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Anthony J. Leggett held his Nobel Lecture December 8, 2003, at Aula Magna, Stockholm University. He was presented by Professor Mats Jonson, Chairman of the Nobel Committee for Physics. Summary: Helium exists in two stable forms: the normal Helium-4 with two neutrons and two protons, and Helium-3 with one neutron and two protons. The two show very different superconducting properties at very low temperatures. The anomalous superfluidity of Helium-3 is explained using the principles of quantum mechanics. An analogy between ferro-magnets and liquid Helium-3 is used to explain the theory of superfluid Helium-3. Credits: Kamera Communications (webcasting)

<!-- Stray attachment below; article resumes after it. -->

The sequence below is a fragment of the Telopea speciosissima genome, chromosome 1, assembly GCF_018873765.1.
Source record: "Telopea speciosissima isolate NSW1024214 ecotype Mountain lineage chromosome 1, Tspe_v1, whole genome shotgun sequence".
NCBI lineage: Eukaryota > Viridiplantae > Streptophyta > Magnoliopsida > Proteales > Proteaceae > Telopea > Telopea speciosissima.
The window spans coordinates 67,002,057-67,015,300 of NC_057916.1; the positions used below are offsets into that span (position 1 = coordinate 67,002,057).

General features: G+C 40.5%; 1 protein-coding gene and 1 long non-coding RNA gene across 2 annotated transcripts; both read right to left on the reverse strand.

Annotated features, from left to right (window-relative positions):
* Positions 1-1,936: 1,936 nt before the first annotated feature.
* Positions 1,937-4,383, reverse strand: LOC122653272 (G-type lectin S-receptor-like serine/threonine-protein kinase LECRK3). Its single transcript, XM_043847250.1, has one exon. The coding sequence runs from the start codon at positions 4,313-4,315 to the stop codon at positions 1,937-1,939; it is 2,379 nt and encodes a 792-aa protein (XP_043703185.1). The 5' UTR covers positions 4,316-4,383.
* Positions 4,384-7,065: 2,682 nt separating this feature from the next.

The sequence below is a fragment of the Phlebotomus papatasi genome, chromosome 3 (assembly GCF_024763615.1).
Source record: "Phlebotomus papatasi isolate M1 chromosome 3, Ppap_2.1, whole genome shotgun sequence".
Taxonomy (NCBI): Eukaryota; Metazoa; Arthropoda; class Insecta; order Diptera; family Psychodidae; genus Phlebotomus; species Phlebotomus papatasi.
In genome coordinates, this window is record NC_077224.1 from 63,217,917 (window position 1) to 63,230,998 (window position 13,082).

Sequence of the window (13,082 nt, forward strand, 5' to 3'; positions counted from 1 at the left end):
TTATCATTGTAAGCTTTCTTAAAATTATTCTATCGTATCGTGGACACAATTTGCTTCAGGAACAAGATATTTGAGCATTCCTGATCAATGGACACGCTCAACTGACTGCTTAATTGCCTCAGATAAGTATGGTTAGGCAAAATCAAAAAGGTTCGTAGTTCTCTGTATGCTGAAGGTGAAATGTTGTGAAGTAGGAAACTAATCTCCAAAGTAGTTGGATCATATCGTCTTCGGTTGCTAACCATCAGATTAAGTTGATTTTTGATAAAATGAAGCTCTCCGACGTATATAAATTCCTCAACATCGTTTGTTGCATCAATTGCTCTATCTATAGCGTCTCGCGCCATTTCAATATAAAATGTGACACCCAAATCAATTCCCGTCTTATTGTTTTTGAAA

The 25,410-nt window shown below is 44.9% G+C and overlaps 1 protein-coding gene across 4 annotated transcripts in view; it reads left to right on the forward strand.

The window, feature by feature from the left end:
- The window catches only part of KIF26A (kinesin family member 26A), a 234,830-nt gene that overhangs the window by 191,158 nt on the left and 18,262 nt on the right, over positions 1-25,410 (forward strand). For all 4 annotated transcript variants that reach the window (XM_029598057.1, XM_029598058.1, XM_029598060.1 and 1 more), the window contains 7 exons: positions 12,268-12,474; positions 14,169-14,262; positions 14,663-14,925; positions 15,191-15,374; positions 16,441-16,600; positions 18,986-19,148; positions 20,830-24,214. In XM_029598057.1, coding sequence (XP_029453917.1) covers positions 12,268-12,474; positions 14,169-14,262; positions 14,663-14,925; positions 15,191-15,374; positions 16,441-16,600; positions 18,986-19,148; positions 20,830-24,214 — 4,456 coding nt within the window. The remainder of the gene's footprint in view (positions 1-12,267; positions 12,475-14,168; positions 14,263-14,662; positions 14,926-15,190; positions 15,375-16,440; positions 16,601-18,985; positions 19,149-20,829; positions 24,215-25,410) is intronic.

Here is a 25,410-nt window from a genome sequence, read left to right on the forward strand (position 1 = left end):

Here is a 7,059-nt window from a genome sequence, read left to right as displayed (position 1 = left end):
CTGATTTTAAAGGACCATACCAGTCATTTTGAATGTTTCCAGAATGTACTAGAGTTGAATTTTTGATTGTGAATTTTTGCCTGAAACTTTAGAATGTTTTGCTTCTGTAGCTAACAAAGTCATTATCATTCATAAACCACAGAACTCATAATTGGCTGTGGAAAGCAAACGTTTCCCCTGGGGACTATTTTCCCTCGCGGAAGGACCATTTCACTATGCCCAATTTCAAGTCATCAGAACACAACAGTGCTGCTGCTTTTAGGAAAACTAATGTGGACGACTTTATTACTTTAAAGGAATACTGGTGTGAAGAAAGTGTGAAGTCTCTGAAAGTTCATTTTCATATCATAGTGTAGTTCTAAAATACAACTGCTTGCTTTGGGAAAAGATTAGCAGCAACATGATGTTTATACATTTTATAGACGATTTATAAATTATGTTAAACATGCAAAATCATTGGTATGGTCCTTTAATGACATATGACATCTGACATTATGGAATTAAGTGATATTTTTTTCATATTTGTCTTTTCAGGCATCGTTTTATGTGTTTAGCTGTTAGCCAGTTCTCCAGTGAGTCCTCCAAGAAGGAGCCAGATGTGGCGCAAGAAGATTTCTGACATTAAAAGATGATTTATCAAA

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The Nobel Prize in Physics 2003 Lecture (pdf)